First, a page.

Crossing a Great Divide

Chapter 10 | 'Nothing else like it'

A bridge would make Sundays better, but what about fishing and hunting

May 17, 2007 

John Townsend Cooper, motoring past the railroad trestle, hunts duck in the fall and kayaks in the spring in Upper Santee and Sparkleberry swamps. ‘Any good two to three days in the swamp will renew your soul.’

PHOTO BY GERRY MELENDEZ

Eva Mae Frederick sits on the dock beside the Low Falls boat ramp. She has her pole, her cooler, her folding chair, but no fish yet.

She's counting on crappie, bream or catfish for dinner. "To tell the truth, I don't catch much anymore," she says. "People in boats give some to me. People come from far away to fish here, from Columbia."

Frederick, who lives in St. Matthews, has fished the Upper Santee Swamp since the 1950s. She worked on a farm, married, "cared for little babies for white women." Now she has time to fish on weekdays.

For her, as for many residents of the area, a bridge would make Sundays better. It's the first observation rural black residents make. Frederick says, "I've got family go to my church; they've got to go all the way around. Way up there to 601. It would be a shorter cut."

She adds a qualification: "I want the bridge if it just don't interfere with my fishing."

If the sun is out, someone's fishing on the banks. On weekdays, shift workers and retirees cast and talk. On weekends, johnboats float in the shore's shade; pontoon boats putter by.

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During hunting seasons, the guys in camouflage and orange park SUVs and head out for deer, dove, duck, squirrel, raccoon and opossum on the swamp's higher, drier land.

John Townsend Cooper, 28 and a third-year student at the Charleston School of Law, has fished and hunted duck with his father in Upper Santee and Sparkleberry swamps since childhood.

"There's nothing else like it," he says.

"When you're in the middle of the swamp, you're as far away from the rest of South Carolina as you could be, away from the noise, the trash. There aren't too many places you can go and get away like that."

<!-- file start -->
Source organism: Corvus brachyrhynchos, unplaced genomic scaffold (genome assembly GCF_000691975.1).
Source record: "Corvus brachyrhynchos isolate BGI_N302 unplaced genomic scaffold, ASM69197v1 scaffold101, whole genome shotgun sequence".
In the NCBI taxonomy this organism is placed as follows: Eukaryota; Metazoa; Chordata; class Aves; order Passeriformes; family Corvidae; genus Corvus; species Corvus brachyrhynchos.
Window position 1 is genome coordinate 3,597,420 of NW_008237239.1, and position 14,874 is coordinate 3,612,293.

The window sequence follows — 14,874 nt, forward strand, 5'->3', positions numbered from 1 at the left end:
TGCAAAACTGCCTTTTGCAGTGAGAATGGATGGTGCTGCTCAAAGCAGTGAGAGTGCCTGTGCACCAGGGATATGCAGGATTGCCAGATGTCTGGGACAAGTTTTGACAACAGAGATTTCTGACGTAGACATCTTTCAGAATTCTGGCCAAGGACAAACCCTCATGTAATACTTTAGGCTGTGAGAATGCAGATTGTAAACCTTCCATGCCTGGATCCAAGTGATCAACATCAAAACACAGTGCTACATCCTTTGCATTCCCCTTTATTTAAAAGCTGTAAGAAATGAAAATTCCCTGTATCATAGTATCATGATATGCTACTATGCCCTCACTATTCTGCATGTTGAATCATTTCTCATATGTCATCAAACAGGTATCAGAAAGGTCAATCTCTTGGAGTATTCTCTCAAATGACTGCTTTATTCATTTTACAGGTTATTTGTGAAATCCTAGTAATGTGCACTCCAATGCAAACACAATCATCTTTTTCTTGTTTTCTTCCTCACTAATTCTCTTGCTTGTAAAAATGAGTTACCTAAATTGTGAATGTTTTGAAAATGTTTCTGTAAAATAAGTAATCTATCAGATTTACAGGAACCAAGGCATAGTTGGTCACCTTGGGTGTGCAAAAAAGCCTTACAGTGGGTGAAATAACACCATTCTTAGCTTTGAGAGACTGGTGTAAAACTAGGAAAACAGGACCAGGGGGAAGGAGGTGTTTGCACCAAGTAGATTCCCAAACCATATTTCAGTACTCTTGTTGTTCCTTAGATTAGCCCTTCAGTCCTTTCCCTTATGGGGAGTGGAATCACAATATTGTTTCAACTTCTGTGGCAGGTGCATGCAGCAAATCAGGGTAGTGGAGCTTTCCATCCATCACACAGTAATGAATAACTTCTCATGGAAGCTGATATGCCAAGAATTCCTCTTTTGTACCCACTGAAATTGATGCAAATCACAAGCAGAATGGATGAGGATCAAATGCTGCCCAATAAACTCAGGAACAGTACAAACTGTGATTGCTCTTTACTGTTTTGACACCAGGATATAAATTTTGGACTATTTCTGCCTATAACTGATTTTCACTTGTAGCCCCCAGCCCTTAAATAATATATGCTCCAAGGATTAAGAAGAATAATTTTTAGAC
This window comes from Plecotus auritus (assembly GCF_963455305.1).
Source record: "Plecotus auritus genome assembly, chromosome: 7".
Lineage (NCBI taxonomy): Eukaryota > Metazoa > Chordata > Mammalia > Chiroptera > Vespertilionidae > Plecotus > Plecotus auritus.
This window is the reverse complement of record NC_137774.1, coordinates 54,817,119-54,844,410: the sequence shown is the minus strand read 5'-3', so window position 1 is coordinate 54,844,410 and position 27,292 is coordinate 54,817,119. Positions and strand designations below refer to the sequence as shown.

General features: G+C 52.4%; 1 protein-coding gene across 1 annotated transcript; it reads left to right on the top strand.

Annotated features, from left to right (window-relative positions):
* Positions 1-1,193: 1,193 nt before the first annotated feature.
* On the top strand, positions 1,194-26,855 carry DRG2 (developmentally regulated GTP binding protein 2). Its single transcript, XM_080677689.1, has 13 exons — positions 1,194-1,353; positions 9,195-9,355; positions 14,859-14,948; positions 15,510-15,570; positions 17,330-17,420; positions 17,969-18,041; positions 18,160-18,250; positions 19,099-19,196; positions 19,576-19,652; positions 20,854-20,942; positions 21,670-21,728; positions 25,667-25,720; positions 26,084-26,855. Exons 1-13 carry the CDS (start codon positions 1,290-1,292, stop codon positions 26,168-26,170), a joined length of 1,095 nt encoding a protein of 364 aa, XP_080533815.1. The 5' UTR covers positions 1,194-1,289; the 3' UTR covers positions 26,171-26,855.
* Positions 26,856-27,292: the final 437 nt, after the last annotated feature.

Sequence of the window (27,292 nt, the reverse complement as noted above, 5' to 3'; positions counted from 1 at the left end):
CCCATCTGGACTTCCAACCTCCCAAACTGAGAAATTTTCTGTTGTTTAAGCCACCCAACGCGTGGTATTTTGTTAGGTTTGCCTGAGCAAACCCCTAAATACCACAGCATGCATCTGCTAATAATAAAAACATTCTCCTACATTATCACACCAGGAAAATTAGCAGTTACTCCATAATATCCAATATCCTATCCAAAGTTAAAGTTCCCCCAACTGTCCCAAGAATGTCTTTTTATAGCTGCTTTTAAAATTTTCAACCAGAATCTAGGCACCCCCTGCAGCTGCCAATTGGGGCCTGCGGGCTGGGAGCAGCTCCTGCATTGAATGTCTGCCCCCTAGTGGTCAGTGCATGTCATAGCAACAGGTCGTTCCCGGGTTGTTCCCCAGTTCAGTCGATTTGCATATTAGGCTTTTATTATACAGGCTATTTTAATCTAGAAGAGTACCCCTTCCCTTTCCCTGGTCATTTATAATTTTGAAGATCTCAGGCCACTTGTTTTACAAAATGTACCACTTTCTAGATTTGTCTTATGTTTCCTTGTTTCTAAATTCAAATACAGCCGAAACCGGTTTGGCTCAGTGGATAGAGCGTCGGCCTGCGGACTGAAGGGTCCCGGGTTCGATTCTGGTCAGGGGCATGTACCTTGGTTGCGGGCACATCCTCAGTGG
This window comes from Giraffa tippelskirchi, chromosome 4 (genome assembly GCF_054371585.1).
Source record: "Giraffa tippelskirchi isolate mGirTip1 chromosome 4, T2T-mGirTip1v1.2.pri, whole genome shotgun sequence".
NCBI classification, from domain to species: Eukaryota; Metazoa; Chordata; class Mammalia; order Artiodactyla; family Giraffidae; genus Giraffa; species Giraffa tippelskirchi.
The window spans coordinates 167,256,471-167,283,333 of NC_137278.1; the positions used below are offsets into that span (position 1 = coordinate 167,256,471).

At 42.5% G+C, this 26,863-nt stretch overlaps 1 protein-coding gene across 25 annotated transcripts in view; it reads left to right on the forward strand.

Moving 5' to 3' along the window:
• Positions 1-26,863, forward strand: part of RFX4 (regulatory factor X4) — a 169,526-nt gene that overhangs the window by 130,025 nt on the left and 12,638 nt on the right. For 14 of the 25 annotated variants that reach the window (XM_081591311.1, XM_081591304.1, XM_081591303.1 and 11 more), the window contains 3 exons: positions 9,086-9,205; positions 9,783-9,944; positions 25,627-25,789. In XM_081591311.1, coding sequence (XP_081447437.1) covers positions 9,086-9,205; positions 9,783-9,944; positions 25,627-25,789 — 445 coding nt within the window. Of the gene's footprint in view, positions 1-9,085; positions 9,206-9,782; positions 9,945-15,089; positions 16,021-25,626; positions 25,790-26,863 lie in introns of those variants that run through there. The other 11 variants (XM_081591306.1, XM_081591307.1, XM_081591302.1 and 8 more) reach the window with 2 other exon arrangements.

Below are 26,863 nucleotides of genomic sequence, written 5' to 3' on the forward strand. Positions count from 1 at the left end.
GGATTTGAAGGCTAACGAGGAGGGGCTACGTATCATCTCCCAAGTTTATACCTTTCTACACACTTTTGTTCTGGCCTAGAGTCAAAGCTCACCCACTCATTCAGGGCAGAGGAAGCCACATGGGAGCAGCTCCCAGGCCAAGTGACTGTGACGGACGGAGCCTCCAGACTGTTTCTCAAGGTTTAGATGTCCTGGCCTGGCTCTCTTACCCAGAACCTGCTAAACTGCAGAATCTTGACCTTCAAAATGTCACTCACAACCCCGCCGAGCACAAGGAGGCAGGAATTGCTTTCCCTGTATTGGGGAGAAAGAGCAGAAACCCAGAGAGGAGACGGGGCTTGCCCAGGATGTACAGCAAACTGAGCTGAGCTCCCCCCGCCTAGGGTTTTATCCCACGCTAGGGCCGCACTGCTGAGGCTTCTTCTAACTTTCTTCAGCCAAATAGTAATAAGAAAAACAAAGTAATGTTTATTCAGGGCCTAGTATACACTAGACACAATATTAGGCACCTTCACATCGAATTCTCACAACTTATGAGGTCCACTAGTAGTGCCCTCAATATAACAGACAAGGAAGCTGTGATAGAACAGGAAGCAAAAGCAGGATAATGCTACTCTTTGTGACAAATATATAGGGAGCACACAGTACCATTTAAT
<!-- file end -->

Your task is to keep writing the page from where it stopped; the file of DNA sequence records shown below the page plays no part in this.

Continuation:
So he's puzzled by the push for a bridge. He doesn't understand spending millions "to save a few minutes' driving time when there's a natural area that's irreplaceable."

Many sportsmen worry more about fewer fish and waterfowl than a bridge by a railroad trestle.

Duck hunter Ricky Coward runs Shady Grove Kennel in Gilbert, where he also trains retrievers. Coward, 50, has hunted in the area since high school and remembers when the Santee Wildlife Refuge would winter 150,000 to 180,000 ducks, who flew upriver to feed on swamp acorns.

He notes the Briggs-DeLaine-Pearson Connector's current $150-million price tag creates "a difference of opinion," then adds wistfully that Rep. Jim Clyburn could best improve the area if he could bring back waterfowl.

Louie Chavis, 58, has camped, hunted and fished in the Upper Santee as far back as he can remember. "I remember as a young chap, 10, 12, be nothing to go in the swamp and bag five or six squirrels."

A retired SCE&G lineman who lives in Lexington, Chavis is chief of the Beaver Creek Indians. He worries about tinkering with nature, whether it's bridge building, stocking flathead catfish for sport fishing or adding grass carp to reduce hydrilla.

"Mother Nature and the Creator built it themselves. What gives man the right to bring foreign species in?" he asks. As for a bridge, "Through my own eyes, I don't see any possible benefit. We just got another dead lake."

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